24th of September, 2008

  1. Let ρ denote the charge density, and ω the angular velocity.

    Let us divide the cylinder into thin cylindrical shells. A shell of radius r will have a surface current density K = ρωrdr. To find the magnetic field of such a shell, imagine that we bend it into a torus with perimeter p. In the limit p the torus is an infinitely long cylindrical shell, and we do not need to distinguish between its inner and outer perimeters. Using Ampère’s law and integrating along the “centre ring” of the torus we find that B = μ0K inside the torus. This also holds for a straight cylindrical shell. Outside B = 0.

    Summing up the contributions of the shells we find that the magnetic field at distance r from the axis of the cylinder is

    B(r) = ρωμ0rRrdr = ρωμ 0(R2 - r2)2.

  2. The potential created by a bounded charge distribution at point R is
    V (R) = 1 4πε0 ρ(r) R -rd3r.

    For simplicity let us consider 1 4πε0 1 below.

    Let the components of vectors R and r be denoted

    R = (X,Y,Z) = (X1,X2,X3)

    r = (x,y,z) = (x1,x2,x3),

    and let F(r) = 1 R -r. Now let us expand F(r) in Taylor series, and write the potential as

    V (R) = F(0)ρ(r)d3r V (0)+ + i F xi r=0xi ρ(r)d3r V (1)+ + 1 2 i,j 2F xixj r=0xixj ρ(r)d3r V (2) + (1)

    Here V (0) is the monopole term in the expansion of the potential, V (1) is the dipole term, V (2) the quadrupole, etc.

    Let us define A, Ai, Aij, … in the following way:

    A R = F(0) Ai R3 = F xi r=0 Aij R5 = 2F xixj r=0

    Now the terms of the potential’s expansion can be written as

    V (0) = 1 RAρ(r)d3r V (1) = 1 R3 iAixiρ(r)d3r V (2) = 1 R5 i,jAij 2 xixjρ(r)d3r

    Note that the coefficients A, Ai, … only depend on R, but not r. If we carried out the tedious calculations, for the first few A-constants we would get A = 1, Ai = Xi, Aij = 3XiXj - δijR2, where δij is the Kronecker delta.

    The monopole term in the potential is just proportional to the total charge ρ(r)d3r = Q, and does not depend on r, hence it does not depend on the choice of origin of our coordinate system. What happens to the dipole term if the origin of the coordinate system is changed, or, equivalently, the charges are shifted by a vector a = (a1,a2,a3)?

    V (1) = 1 R3 iAi(xi - ai)ρ(r)d3r = 1 R3 iAixiρ(r)d3r - iAiaiρ(r)d3r = 1 R3 iAixiρ(r)d3r - Q iAiai

    Note that if the total charge (and the monopole term in the potential) is 0, then V (1) does not change when the charges are shifted.

    Now suppose that V (1) = 0 for any R, and thus xiρ(r)d3r = 0 for each i. When the charges are shifted, V (2) will be

    V (2) = 1 R5 i,jAij 2 (xi - ai)(xj - aj)ρ(r)d3r = 1 R5 i,jAij 2 xixjρ(r)d3r - 1 R5 i jAijajxiρ(r)d3r+ + 1 R5 i,jAijaiaj 2 ρ(r)d3r

    Here we used the fact that Aij = Aji to simplify the result. Note again that if ρ(r)d3r = 0 and xiρ(r)d3r = 0, then V (2) does not change when shifting the charges.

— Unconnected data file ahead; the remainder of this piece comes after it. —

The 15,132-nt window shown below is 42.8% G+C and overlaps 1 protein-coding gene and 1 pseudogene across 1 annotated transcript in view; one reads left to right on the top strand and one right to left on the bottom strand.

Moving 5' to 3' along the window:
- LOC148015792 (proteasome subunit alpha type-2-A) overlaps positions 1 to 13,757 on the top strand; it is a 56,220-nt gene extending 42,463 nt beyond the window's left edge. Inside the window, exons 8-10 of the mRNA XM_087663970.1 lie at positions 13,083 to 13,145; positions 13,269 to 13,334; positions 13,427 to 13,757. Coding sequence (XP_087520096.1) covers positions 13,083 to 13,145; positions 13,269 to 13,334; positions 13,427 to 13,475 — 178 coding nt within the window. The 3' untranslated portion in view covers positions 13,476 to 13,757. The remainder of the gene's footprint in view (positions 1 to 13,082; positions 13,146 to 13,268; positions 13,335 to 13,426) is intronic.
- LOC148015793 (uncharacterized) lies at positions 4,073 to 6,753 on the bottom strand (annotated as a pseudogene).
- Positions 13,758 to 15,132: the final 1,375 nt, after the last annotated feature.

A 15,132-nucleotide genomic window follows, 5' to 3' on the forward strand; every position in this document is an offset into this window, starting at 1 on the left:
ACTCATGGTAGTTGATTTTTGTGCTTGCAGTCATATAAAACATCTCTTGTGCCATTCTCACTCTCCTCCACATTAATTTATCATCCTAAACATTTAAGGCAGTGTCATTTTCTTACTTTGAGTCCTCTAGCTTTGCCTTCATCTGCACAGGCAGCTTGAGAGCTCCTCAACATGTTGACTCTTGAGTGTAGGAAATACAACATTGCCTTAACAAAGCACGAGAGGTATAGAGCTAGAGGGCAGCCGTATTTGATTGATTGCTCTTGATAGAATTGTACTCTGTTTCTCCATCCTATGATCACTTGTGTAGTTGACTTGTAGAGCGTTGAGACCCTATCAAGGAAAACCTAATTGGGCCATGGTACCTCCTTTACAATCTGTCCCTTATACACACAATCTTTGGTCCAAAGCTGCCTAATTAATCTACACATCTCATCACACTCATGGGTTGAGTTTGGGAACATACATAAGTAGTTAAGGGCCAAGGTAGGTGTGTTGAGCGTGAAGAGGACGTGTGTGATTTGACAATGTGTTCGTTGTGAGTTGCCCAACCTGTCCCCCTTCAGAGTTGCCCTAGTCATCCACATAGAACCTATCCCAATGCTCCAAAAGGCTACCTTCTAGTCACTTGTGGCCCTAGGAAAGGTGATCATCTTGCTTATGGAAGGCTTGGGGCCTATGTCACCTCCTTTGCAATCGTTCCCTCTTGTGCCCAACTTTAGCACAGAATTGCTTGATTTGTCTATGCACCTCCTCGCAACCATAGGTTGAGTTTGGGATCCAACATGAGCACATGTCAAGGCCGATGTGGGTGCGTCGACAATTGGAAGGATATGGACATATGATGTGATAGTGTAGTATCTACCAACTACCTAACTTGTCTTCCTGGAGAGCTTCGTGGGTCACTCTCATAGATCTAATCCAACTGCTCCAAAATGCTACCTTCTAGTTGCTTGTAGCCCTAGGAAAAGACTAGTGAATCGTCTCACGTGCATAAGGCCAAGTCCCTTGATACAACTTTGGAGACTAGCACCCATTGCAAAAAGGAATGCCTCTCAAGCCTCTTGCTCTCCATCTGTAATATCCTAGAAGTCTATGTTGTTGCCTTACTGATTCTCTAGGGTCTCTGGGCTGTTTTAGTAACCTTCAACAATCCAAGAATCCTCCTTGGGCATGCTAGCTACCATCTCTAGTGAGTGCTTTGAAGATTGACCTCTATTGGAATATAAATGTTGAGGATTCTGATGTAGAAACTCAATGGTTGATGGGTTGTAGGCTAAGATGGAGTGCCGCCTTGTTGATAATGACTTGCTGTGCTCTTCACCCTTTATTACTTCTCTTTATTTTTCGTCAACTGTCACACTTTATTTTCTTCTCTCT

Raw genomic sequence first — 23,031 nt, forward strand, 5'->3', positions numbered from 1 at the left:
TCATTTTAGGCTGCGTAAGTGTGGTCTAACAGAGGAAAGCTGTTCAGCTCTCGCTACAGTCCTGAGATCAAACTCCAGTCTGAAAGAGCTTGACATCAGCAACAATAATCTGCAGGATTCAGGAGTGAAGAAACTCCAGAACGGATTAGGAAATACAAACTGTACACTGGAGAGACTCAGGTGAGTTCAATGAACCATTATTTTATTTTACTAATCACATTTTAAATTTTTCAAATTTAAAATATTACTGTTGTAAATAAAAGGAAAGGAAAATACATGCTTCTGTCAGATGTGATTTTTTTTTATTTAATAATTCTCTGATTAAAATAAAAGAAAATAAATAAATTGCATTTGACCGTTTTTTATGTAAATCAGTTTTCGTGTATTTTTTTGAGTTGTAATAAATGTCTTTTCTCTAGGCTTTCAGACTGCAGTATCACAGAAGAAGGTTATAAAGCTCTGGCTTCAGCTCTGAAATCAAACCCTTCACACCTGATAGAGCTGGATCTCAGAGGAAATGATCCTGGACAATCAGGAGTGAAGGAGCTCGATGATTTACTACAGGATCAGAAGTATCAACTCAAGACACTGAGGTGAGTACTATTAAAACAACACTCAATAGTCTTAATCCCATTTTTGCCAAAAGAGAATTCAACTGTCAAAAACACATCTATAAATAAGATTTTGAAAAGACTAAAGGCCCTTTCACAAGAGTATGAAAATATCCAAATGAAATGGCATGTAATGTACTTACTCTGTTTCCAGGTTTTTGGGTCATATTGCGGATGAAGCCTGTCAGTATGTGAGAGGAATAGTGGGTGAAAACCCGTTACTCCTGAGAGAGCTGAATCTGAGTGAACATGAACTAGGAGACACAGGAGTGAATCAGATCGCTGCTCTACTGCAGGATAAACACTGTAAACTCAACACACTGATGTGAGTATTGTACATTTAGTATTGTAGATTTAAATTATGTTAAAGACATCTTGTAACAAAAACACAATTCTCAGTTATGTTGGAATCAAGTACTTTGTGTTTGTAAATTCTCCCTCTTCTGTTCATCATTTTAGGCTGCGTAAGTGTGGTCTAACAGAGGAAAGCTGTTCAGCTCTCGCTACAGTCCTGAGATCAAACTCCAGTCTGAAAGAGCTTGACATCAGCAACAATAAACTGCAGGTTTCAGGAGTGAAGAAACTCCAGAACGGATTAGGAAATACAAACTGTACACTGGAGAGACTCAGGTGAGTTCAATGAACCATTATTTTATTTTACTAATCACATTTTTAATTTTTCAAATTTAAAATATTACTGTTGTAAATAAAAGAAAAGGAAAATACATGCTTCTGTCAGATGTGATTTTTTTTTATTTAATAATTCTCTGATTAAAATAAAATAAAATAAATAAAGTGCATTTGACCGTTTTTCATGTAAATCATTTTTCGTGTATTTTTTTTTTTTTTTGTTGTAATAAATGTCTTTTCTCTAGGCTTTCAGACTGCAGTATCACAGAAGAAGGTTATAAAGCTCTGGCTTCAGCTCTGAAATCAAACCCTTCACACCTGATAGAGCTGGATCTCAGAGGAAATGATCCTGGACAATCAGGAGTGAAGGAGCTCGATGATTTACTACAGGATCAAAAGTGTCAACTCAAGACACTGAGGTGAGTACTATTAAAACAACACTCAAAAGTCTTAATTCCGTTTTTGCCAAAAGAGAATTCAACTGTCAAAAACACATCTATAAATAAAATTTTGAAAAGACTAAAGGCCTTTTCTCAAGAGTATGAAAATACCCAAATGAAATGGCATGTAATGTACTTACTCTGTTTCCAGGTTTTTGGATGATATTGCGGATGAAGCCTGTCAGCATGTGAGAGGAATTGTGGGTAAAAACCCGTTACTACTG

It can be shown in a similar way that any V (n) will be independent of the choice of origin of the coordinate system if V (i) = 0 for all i < n and all R.

  3. Adding one more “step” to the infinite ladder will not change it. Let RL denote the resistance of the ladder.


    Figure 1: Adding one more step to the ladder (represented by RL) does not change its resistance. Thus the resistance between points A and B is RL as well.

    The configuration of figure 1 must have resistance RL too:

    RL = R + 1 R + 1 RL -1

    The positive solution of this equation is

    RL = R1 + 5 2 .

  4. If we let a current I flow into point A, the current though the resistor between A and B will be I4 (because of the symmetrical arrangement of the resistors, see fig. 2). Therefore the voltage drop across resistor AB is U1 = RI4.
    Figure 2: When current I is flowing into point A, the current through resistor AB is I4.

    Similarly, if a current I is flowing out from point B, the voltage drop across resistor AB is U2 = RI4.

    According to the principle of superposition, when we have both a current I flowing into point A and a current I flowing out from point B, the voltage drop across AB will be Utotal = U1 + U2 = 2 × RI4. The resistance between points A and B is UtotalI = R2.

  5. Let us calculate the force between the wires in both cases:
    1. Using Gauß’s law we find the electric field at distance r from a wire E = 12πε0λr (λ is the linear charge density). The force on unit length ds of the other wire is
      dF ds = 1 2πε0 λ2 r .

    2. The moving wires have a current I = vλ. It is easy to find the magnetic field using Ampère’s law (integrate along circular loops around the wire): B = μ02πvλr. The force due to the magnetic interaction is attractive, so the total force is
      dF ds = 1 2πε0 λ2 r -μ0 2π v2λ2 r .

    The results in points (a) and (b) are not identical. However, the two presented situations are exactly the same setup, viewed from different reference frames.

    This is a good illustration of Maxwell’s equations not being invariant to the classical Galilei–transformation (x = x - vt; t = t). If we take into account the change in charge density due to the relativistic Lorentz–contraction, λ = λ1 - v2 c2, it is easy to show that the force is the same in both reference frames. (Use the relation ε0μ0 = 1c2.)

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